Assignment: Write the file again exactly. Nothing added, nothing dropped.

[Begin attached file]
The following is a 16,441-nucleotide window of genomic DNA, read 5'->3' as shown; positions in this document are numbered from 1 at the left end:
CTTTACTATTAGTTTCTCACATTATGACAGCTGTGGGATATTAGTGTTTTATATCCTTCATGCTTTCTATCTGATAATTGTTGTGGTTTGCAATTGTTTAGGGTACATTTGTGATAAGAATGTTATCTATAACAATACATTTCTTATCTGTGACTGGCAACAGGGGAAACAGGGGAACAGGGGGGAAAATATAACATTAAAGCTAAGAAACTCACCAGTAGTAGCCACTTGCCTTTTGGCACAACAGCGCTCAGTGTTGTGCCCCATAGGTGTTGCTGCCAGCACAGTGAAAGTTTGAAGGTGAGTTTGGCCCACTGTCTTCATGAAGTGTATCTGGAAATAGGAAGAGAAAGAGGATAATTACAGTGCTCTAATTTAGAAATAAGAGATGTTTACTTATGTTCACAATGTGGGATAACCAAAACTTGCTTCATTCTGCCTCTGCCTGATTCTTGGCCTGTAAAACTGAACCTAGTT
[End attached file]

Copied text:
The following is a 16,441-nucleotide window of genomic DNA, read 5'->3' as shown; positions in this document are numbered from 1 at the left end:
CTTTACTATTAGTTTCTCACATTATGACAGCTGTGGGATATTAGTGTTTTATATCCTTCATGCTTTCTATCTGATAATTGTTGTGGTTTGCAATTGTTTAGGGTACATTTGTGATAAGAATGTTATCTATAACAATACATTTCTTATCTGTGACTGGCAACAGGGGAAACAGGGGAACAGGGGGGAAAATATAACATTAAAGCTAAGAAACTCACCAGTAGTAGCCACTTGCCTTTTGGCACAACAGCGCTCAGTGTTGTGCCCCATAGGTGTTGCTGCCAGCACAGTGAAAGTTTGAAGGTGAGTTTGGCCCACTGTCTTCATGAAGTGTATCTGGAAATAGGAAGAGAAAGAGGATAATTACAGTGCTCTAATTTAGAAATAAGAGATGTTTACTTATGTTCACAATGTGGGATAACCAAAACTTGCTTCATTCTGCCTCTGCCTGATTCTTGGCCTGTAAAACTGAACCTAGTT